Saturday, July 23, 2016

Who are you and what have you done with Jennifer?

Nigella would call this "temple food."
Had I carefully read and considered the recipe for the dish pictured above I would never have made it.  I would have thought: vegan, steamed vegetables, grains, “clean,” no one will like it. 

But I didn’t carefully read or consider the recipe, made it, and as clever readers have already surmised from this set-up, we loved the dish. Mark finished and said, “Wow, what a great dinner.” 

To put that in context, the night before last Mark finished the dinner I had served, a Thai beef stir fry, and loutishly announced, “I give that a B.”

The recipe for this bowl comes from Bowl by Lukas Volger. Given my recent enthusiasm for bowls, the book caught my eye when I was at the library. 

Given my longtime enthusiasm for Laurie Colwin, this recipe caught my eye when I was idly flipping through the book:

The dish is simple: mixed grains topped by steamed vegetables, quick-pickled radishes, toasted walnuts, and a sauce that consists primarily of leaves.

Sounds dreadful, at least to me, but that sauce is improbably magical. Four ounces watercress, 1/2 cup leafy herbs (basil, cilantro, parsley), 1/3 cup olive oil, 1 clove garlic, the green part of a few scallions, and a pinch of salt go into a food processor or blender. Puree until satiny. I used arugula as I couldn’t find any watercress and added a little extra olive to make the sauce smoother. You could serve this powerhouse sauce on plain steamed vegetables and be very happy, but if you aren’t on a low-carb diet, I would go for the full-carb package. I’d never made mixed grains before, but I will be making them again: 2/3 cup medium grain white rice, 2/3 cup millet, 2/3 cup quinoa. Rinse, put in a pot with  3 1/2 cups water and a big pinch salt, bring to a boil, cover, lower heat to bare minimum, and cook for another 15 to 20 minutes. It’s fluffier than quinoa or millet and has more protein and character than white rice. 

This is an early version of the recipe that appears on Volger’s blog. It’s a bit different from what you’ll find in the book, but not in any important way. (The sauce recipe I gave above reflects the changes in the book.) For topping I went with steamed broccoli, steamed yellow squash, and steamed sliced sweet potato, along with some quick-pickled radishes Volger provides a recipe for. I loved the sliced sweet potato, liked the broccoli, was indifferent to the squash and the radishes. Avocado would work well as would some zestier pickle. Good stuff.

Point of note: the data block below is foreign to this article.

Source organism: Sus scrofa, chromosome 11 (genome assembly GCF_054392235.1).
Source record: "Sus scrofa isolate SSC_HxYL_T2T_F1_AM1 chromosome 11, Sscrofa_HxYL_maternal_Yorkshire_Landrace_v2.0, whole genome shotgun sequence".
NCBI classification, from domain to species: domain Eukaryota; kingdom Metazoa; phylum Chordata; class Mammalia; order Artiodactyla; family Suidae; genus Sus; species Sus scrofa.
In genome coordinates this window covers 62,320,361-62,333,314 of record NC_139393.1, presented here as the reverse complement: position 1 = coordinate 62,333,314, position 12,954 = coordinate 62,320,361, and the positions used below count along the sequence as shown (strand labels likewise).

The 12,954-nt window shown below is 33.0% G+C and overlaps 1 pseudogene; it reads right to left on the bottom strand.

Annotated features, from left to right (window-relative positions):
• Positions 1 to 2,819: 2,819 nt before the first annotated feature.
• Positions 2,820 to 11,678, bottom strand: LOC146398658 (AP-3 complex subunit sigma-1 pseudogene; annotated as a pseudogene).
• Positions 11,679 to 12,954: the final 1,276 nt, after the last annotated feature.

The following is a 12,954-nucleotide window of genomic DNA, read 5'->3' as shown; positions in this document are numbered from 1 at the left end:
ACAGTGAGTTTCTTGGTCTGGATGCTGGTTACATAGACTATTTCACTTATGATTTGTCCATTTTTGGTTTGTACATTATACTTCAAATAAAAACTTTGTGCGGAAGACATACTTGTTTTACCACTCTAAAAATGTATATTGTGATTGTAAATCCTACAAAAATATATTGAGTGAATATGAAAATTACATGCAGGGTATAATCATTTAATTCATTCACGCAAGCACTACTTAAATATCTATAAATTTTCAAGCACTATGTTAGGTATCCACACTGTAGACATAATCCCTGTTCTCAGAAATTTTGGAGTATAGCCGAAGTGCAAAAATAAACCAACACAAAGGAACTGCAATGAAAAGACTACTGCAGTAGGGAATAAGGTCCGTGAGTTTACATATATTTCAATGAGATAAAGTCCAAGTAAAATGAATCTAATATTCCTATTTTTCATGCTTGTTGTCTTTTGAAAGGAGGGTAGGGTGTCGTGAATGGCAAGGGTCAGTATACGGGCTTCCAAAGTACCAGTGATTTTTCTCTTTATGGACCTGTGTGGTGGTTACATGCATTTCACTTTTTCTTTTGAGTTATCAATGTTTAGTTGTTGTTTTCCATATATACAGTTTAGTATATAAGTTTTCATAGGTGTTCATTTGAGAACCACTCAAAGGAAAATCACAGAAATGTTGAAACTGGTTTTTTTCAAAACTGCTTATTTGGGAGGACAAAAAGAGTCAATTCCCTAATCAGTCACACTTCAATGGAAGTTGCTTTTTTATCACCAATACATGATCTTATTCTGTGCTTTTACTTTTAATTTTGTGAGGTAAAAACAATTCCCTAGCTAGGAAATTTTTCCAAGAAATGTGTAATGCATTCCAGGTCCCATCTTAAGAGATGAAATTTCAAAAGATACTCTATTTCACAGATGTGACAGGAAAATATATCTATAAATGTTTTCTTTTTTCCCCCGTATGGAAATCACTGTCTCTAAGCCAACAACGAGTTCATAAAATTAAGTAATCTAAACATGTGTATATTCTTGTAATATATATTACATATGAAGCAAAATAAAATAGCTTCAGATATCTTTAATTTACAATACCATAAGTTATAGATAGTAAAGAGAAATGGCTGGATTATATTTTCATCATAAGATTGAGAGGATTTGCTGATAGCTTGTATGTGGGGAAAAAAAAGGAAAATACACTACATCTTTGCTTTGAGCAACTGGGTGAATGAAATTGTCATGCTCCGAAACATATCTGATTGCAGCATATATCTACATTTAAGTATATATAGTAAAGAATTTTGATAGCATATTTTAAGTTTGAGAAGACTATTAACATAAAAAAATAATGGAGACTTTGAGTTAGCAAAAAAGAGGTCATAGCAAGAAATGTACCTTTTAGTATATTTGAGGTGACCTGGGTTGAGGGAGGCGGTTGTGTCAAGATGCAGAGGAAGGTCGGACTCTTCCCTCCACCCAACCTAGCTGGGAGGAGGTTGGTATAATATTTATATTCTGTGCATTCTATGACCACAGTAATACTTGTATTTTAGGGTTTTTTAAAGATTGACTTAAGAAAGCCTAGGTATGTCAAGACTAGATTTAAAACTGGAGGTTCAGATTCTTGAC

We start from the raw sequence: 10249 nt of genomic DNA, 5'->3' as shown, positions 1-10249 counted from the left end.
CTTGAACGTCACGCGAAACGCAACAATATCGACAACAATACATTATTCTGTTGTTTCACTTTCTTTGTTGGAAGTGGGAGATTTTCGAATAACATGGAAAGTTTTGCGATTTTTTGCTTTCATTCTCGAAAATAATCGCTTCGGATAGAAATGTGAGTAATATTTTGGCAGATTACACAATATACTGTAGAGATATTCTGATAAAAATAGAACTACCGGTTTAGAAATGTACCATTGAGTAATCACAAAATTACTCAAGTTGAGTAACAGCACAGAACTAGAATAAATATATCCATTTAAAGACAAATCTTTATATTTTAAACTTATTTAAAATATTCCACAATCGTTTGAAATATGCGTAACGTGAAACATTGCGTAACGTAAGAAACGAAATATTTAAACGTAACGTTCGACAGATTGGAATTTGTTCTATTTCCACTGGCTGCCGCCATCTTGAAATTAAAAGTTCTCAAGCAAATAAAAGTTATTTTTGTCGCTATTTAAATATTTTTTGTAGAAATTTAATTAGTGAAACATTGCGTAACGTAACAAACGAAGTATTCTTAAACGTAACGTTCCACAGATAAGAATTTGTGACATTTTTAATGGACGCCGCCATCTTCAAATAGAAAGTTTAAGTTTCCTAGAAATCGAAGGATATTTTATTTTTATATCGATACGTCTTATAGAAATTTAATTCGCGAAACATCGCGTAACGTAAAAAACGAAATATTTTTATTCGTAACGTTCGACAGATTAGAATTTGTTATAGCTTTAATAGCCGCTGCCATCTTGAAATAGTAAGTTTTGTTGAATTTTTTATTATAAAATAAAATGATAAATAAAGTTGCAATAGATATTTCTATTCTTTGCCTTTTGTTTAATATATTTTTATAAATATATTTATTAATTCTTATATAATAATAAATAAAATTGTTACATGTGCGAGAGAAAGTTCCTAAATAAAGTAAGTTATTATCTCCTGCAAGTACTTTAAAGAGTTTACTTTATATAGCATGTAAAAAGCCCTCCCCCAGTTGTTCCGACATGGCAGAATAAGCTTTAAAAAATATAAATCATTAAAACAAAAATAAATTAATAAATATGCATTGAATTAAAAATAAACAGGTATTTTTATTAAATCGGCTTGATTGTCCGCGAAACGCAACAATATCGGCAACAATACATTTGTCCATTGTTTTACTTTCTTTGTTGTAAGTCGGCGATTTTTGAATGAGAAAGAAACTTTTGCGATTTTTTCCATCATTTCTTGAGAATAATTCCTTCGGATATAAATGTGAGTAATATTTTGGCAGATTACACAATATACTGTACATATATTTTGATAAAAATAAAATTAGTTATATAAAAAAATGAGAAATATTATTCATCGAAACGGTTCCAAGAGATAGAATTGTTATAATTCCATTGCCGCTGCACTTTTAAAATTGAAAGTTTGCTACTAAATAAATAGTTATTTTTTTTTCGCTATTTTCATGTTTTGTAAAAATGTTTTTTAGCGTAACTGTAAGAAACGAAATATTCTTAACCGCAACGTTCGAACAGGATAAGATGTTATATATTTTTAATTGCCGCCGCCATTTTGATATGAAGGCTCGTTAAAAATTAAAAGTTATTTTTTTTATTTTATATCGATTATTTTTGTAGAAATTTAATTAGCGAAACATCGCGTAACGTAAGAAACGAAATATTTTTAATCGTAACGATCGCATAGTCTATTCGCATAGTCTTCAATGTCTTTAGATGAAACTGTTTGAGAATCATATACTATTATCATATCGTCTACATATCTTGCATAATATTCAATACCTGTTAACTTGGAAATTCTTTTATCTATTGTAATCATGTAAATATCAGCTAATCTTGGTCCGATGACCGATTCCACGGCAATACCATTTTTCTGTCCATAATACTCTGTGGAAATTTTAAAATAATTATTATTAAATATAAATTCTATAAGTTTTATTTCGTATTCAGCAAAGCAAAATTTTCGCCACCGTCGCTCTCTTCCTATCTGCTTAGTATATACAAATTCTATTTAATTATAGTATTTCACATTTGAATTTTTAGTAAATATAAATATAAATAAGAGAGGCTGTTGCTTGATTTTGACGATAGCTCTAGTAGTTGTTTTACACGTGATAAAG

so depressing


  1. In response to the title of this post, I would ask, who are you and what have you done with Mark??! Really, he loved this? I cannot imagine it. I love steamed veggies, but I can't imagine me liking this much. It looks exceedingly bland, but now I guess I am going to have to try that green sauce and see what on earth you are talking about. You always intrigue me, Jennifer, and that's a great thing.

    1. That was my question too! It's like some kind of Freaky Friday swap took place between Mark and the vegan working at the desk next to him (I'm envisioning a Burning Man, homemade composting toilet type).

  2. Love this post so much - thanks, Jennifer!

  3. I have to agree with your assessment of steamed squash. Yuck. In my opinion the only use for zucchini is in fritters, as a delivery system for cheese, sour cream, and homemade applesauce. But I"m going to have to try that sauce!

  4. So the MV Library puts stickers on the cookbooks you check out?! Hilarious. I am going to get into bowls now. You have convinced me. I am usually a Stir Fry gal. Will let you know.

  5. Green sauce sounds good...mixed grains...check-check!

  6. Green sauce sounds good...mixed grains...check-check!

  7. I liked your notes about the mixed grains. While staying at a Hilton in Sea-Tac, I ordered the Ancient Grains Rissoto. It is made with steel-cut oats, quinoa, sorghum, millet, and (new for me) Job's Tears. It was delicious. I found Job's Tears at the Asian market, and now I have embarked on a quest to replicate the recipe.

  8. Jennifer, I made the tomato pie, and I loved it. My husband, not so much. He likes everything in it, but he doesn't like things mixed up in unfamiliar ways. When will I learn? He is not a culinary adventurist! I ate it for dinner last night, but I really think this would shine as a brunch dish. I plan to eat it with eggs as lunch today. Thanks for the recipe!

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